I went to a private school from 1st grade to 5th grade and public school from 6th grade to 10th grade (there was no kindergarten concept in public schools in India then). You will have to sit on uncomfortable wooden chairs whole day. Up to 5th grade, we had only one teacher and he teaches all subjects (for all 5 years)
From 6th grade to 10th grade, I attended a public school. It was a change for me to see different teachers for different subjects
In India, after 10th grade we had to decide math, or biology, commerce/ economics, or history majors. I chose Math to pursue my passion in Engineering. (Authors note: The thread on education and making a specific choice early on appears similar to interviews with those from the UK and may tie back to their history).
Did you travel to other countries prior to coming to the U.S.?
I never went to other countries prior to Canada. My first trip after graduation was to go to a Canadian University known as Concordia University. However, throughout my career I have traveled and experienced countries such as England, Sweden, Brazil, China throughout Europe and Central America.
What were your experiences in the college educational system in your native country?
After 12th grade, I attended my undergraduate degree in Mechanical Engineering in India. It was a great experience. It was not a semester system as you have in the U.S. We had to remember 7 to 8 subjects and we had to take the tests at the end of the year. There was no cheat sheet concept in India. (Author’s note: I mentioned to Rama, that that is a more recent concept in the U.S. education system. When I attended school there was no cheat sheet, or calculators allowed in any class. I think Rama was a bit surprised by this. The U.S. educational systems have changed due to changing philosophies.) Only for Design engineering courses, are we are allowed to take in a design formula book and only the formulas. All the tests were closed book tests. All the test papers were graded by different college professors to avoid any favoritism to students. For every subject, we had to pass the lab and theory subject. If we are not humble with the professor, you can forget about your lab test.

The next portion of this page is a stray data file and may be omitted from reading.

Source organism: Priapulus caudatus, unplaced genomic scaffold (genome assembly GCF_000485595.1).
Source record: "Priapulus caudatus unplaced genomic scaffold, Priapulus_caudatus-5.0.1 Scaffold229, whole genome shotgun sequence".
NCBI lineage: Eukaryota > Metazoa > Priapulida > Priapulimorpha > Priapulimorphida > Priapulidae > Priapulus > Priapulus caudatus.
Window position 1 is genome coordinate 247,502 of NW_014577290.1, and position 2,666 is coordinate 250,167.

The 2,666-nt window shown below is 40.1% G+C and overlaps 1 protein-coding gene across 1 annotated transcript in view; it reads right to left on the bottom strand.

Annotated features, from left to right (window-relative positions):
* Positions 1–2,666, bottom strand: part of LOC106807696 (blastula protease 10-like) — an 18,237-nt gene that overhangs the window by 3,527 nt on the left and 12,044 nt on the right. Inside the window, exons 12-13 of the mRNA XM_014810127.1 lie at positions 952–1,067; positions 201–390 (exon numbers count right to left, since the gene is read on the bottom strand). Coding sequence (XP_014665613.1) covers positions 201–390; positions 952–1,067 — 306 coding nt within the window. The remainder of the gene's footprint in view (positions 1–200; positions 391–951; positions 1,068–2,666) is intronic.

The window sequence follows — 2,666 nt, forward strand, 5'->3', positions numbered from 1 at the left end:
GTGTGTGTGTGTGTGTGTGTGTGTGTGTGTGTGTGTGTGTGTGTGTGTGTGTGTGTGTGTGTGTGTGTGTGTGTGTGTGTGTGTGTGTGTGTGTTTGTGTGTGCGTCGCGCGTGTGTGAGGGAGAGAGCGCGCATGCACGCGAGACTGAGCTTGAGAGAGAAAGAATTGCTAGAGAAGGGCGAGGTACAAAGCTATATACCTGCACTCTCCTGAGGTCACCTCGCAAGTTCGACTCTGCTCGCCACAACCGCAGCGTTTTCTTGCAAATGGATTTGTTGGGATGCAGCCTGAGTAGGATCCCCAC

I worked as a site engineer after my graduation at an industrial construction company. After one year of my work, I decided to pursue my graduate studies overseas.
When did you come to the U.S.?
I applied to the Universities in the U.S. and Canada. Concordia University in Montreal, Canada offered me a scholarship for my graduate studies. I came to Canada in 1990. I worked as a Research Assistant at Concordia while I was studying my graduate studies in Mechanical Engineering. I received my first Master’s degree in Mechanical Engineering. I really enjoyed my work at Concordia University as it gave me an opportunity to think about my interest in advanced research and engineering which I pursued after my graduation from Concordia University.
I decided to pursue my second master’s in Industrial Technology at Eastern Michigan University in Michigan, U.S. I moved to the U.S. in 1993 and I completed my requirements by 1994 to work in the industry. My first job was at an automotive supplier company in Michigan. After one year, I was hired at Ford Motor Company as a Research Engineer to work on Electric Vehicles in 1995 to meet the California mandate of zero emissions by 2000. My job was to develop an advanced manufacturing process using lightweight composite materials to build a lighter vehicle. This was my dream job.
I asked Rama if he always had a passion to work in the automobile industry?